nep-pbe New Economics Papers
on Public Economics
Issue of 2014‒02‒08
seven papers chosen by
Keunjae Lee
Pusan National University

  1. Income Tax Buyouts and Income Tax Evasion By Laszlo Goerke
  2. Debt in the U.S. Economy By Kaiji Chenz; Ayse Imrohoroglu
  3. The Fiscal Cost of Trade Liberalization By Julia Cagé; Lucie Gadenne
  4. Determinants of local governments’ reelection: New evidence based on a Bayesian approach By Maria Teresa Balaguer-Coll; María Isabel Brun-Martos; Anabel Forte; Emili Tortosa-Ausina
  5. Fiscal decentralization and political budget By GONZALEZ, Paula; HINDRIKS, Jean; PORTEIRO, Nicolas
  6. Income growth and happiness: Reassessment of the Easterlin Paradox By Beja Jr., Edsel
  7. A note on the extent of US regional income convergence By Mark J. Holmes; Jesus Otero; Theodore Panagiotidis

  1. By: Laszlo Goerke (Institute for Labour Law and Industrial Relations in the EU, University of Trier)
    Abstract: A tax buyout is a contract between tax authorities and a tax payer which reduces the marginal income tax rate in exchange for a lump-sum payment. While previous contributions have focussed on labour supply, we consider the interaction with tax evasion and show that a buyout can increase expected tax revenues. This will be the case if (1) the audit probability is constant and the penalty for evasion is a function of undeclared income or (2) the penalty depends on the amount of taxes evaded, and authorities use information about income generated by the decision about a tax buyout offer when setting audit probabilities. Since individuals will only utilise a tax buyout if they are better off, higher tax revenues imply that such contracts can be Pareto-improving.
    Keywords: Asymmetric information, Revenues, Self-selection, Tax buyouts, Tax evasion
    JEL: D82 H21 H24 H26
    Date: 2014–01
  2. By: Kaiji Chenz (Department of Economics, Emory University, Atlanta); Ayse Imrohoroglu (Department of Finance and Business Economics, Marshall School of Business, University of Southern California)
    Abstract: In 2011, the publicly held debt-to-GDP ratio in the United States reached 68% and is expected to continue rising. Many proposals to curb the government deficit and the resulting debt are being discussed. In this paper, we use the standard neoclassical growth model to examine the future path of output, budget deficits, and debt in the U.S. economy under different tax policies. While this framework is relatively simple, it incorporates the general equilibrium effects of tax policy, which are often missing from the Congressional Budget Office projections. Our results show that debt-to-GNP ratios above 100% are likely to continue into the future and that even small labor supply elasticities have a significant impact on these projections. We also find that labor income tax rates higher than 40% are needed for the deficit-to-GNP ratio to return to its historical level in the long run. Such high tax rates, however, result in about 10% lower per capita GNP and large welfare costs at the steady state compared to the historical tax rates.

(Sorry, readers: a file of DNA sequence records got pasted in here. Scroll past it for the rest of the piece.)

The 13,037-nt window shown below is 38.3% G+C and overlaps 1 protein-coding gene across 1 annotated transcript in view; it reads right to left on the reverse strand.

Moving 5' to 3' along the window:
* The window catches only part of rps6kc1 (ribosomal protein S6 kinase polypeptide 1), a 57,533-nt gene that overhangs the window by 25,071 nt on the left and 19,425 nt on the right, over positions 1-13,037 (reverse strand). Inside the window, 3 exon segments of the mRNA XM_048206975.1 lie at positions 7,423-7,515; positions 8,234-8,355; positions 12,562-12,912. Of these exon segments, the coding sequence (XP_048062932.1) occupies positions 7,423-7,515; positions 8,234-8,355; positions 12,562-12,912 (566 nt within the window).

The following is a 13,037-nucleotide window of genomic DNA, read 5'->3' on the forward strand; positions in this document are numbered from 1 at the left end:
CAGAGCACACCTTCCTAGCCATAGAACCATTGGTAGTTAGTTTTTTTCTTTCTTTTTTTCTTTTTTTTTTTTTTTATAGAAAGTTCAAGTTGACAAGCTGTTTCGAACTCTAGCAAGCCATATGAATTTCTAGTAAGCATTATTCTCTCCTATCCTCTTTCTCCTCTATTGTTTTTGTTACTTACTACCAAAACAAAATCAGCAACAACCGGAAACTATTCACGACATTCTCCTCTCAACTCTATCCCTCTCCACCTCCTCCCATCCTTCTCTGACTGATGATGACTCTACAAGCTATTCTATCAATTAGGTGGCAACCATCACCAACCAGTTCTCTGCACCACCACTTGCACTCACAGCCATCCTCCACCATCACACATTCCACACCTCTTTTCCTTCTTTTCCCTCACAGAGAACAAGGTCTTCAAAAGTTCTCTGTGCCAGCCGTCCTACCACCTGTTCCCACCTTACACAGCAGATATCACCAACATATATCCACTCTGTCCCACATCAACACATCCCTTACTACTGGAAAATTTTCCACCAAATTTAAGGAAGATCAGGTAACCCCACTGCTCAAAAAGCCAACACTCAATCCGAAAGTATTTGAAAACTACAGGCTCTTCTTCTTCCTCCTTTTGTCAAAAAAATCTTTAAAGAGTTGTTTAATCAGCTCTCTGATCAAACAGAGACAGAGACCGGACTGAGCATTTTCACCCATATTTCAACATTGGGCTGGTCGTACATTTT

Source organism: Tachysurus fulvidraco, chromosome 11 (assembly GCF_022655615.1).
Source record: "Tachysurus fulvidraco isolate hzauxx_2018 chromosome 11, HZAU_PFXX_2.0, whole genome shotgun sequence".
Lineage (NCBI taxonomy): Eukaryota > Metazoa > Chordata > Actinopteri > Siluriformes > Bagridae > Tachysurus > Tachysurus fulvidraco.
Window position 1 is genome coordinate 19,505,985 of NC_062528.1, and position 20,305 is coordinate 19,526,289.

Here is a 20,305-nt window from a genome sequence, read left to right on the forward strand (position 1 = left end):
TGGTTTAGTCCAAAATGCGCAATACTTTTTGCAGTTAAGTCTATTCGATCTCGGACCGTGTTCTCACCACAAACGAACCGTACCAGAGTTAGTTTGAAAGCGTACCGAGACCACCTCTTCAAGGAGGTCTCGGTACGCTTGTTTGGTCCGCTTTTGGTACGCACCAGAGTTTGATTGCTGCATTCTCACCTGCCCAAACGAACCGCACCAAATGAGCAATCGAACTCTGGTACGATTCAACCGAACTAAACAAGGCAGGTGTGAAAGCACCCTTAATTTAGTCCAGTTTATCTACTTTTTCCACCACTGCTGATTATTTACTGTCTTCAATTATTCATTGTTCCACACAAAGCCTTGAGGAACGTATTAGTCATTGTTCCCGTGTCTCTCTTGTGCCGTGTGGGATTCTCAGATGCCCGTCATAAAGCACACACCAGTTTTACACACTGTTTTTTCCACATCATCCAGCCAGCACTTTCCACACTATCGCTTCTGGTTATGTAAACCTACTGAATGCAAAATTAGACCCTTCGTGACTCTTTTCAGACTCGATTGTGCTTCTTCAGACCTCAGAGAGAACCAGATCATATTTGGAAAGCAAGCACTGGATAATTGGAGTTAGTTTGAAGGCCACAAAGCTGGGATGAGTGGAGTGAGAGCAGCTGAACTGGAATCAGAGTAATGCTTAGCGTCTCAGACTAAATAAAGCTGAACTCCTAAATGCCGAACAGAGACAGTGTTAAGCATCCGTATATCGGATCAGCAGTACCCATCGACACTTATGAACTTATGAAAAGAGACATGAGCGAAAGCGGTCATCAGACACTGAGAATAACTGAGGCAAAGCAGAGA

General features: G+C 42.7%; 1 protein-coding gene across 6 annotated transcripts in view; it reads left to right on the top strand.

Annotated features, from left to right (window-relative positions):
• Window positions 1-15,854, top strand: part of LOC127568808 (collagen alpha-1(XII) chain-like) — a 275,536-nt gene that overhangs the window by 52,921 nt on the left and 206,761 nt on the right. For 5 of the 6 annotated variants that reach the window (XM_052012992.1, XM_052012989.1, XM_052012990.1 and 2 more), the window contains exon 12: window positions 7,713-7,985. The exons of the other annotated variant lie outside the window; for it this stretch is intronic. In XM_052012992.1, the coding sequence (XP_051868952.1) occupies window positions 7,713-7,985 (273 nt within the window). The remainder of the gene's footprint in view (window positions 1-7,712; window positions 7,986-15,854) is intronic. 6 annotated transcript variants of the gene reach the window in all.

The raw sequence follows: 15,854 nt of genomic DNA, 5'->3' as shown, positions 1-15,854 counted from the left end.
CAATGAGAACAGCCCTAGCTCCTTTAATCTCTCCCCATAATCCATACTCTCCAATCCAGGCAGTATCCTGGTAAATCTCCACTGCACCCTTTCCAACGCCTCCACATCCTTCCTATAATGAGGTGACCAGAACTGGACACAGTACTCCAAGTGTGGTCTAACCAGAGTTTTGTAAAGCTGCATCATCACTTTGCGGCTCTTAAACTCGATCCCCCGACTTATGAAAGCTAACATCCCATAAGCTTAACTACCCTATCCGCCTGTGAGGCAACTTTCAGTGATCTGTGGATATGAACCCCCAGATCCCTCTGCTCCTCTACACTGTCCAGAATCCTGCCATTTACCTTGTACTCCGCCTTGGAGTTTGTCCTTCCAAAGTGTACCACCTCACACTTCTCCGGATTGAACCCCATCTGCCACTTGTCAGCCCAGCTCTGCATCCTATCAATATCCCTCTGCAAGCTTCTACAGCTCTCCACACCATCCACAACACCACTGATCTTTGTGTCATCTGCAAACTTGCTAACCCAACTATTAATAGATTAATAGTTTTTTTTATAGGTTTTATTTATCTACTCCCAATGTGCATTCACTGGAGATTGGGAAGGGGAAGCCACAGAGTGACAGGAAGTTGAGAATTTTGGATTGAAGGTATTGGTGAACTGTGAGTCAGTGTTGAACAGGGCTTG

Keywords: Tax distortion; Dynamic Laffer Curve; Debt-to-GNP Ratio.
    JEL: E27 E62 H68
    Date: 2014–02
  3. By: Julia Cagé (EEP-PSE - Ecole d'Économie de Paris - Paris School of Economics - Ecole d'Économie de Paris, PSE - Paris-Jourdan Sciences Economiques - CNRS : UMR8545 - École des Hautes Études en Sciences Sociales (EHESS) - École des Ponts ParisTech (ENPC) - École normale supérieure [ENS] - Paris - Institut national de la recherche agronomique (INRA)); Lucie Gadenne (EEP-PSE - Ecole d'Économie de Paris - Paris School of Economics - Ecole d'Économie de Paris, PSE - Paris-Jourdan Sciences Economiques - CNRS : UMR8545 - École des Hautes Études en Sciences Sociales (EHESS) - École des Ponts ParisTech (ENPC) - École normale supérieure [ENS] - Paris - Institut national de la recherche agronomique (INRA))